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St. Louis MO
43 Posts
Joined Feb 2004
Here's an odd story for you.

I enjoy café au lait with my dessert. When I requested it on the Norway last year, they offered a half cup of coffee and said I should fill it the rest of the way with cream from the jug on the table. It turned out quite rich and very good (if the cream doesn't cool the coffee too much).

On Connie last month, I didn't even bother to ask for café au lait in the dining room; just waited for everyone else at the table to use the cream before I emptied the jug into my 1/2 cup of coffee.

HOWEVER,... while dining at Ocean Liner's (Constellation’s finest dining) one evening, I didn't feel it would be too much to ask for café au lait again. When I ordered, the waiter was sure to point out that it would have to come from the bar. I didn't think it was so involved just to get hot milk put in my coffee, but, whatever...

Instead of café au lait, I got something dark and frothy in stemware, and obviously with alcohol.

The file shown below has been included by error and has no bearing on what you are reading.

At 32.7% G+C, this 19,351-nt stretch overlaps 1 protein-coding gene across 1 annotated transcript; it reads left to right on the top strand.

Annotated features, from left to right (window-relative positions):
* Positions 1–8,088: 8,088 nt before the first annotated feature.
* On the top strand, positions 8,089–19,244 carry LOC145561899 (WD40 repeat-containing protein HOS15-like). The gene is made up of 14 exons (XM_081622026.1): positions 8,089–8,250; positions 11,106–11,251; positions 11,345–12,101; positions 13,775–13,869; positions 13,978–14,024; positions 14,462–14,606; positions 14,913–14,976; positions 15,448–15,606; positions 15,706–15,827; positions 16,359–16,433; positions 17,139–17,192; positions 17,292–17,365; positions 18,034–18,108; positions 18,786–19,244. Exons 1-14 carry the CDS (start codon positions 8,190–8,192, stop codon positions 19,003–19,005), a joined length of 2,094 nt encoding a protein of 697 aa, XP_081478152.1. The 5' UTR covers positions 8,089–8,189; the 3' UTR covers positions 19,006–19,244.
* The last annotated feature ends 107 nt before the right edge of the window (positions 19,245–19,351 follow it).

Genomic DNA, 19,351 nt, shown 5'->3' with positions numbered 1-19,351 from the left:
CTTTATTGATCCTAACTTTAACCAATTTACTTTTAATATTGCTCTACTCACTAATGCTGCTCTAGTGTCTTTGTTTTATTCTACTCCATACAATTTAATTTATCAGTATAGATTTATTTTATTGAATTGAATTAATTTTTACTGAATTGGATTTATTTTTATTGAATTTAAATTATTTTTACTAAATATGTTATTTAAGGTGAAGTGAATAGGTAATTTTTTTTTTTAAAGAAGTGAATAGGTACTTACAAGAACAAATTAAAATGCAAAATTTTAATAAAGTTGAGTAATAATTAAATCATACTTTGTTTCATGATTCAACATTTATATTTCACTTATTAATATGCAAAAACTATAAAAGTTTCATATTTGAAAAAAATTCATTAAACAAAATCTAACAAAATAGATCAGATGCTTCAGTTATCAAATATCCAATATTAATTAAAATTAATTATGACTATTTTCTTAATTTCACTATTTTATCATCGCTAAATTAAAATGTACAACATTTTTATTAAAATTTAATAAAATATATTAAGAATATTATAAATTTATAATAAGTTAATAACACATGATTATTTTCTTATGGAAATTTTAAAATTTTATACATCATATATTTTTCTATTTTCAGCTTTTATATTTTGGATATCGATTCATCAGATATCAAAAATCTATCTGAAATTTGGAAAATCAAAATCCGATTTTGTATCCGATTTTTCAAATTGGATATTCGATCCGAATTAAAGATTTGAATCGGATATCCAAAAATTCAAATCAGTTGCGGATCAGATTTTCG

“No, that’s not what I ordered, I wanted Café au Lait.”
“Yes? You ordered Spanish coffee?”
“Yes. This is Coffee Ole’!
“This isn’t café au lait, it’s a bar drink!”
“Yes! You ordered Spanish Coffee!; Coffee Ole’!”
Very quickly the M’d and asst. waiter joined in the confusion too.

Before too long those of us at the table figured out the problem. I dismissed the drink, ordered a ½ cup of coffee, and filled it with chilled cream. Drat.

My tablemates and I are still baffled and amused to think of three obviously European men, educated in the culinary arts (?), confessing that they’d never heard that the French mix their coffee and milk.

Dan & Marlene

NCL Southward 04/92
Star Princess 05/95
HAL Westerdam 09/96
Norway 02/03
Constellation 04/04
773 Posts
Joined Nov 2001
I am not familiar with the ole' but in France and Italy that light coffee/cream drink ie cappichino sp are served as breakfast drinks. Espresso is served later in the day. lorelle
Laurel, Md. USA
107 Posts
Joined May 2002
When I was in France, many years ago, we stayed in bed and breakfast hotels. Breakfast in the morning was crusty bread served with fresh butter and jam, and stong coffee(not expresso)and hot milk served in 2 seperate pots. The propriators showed us how to mix them half and half in the large coffe cup provided. This beverage they referred to as "cafe au lait".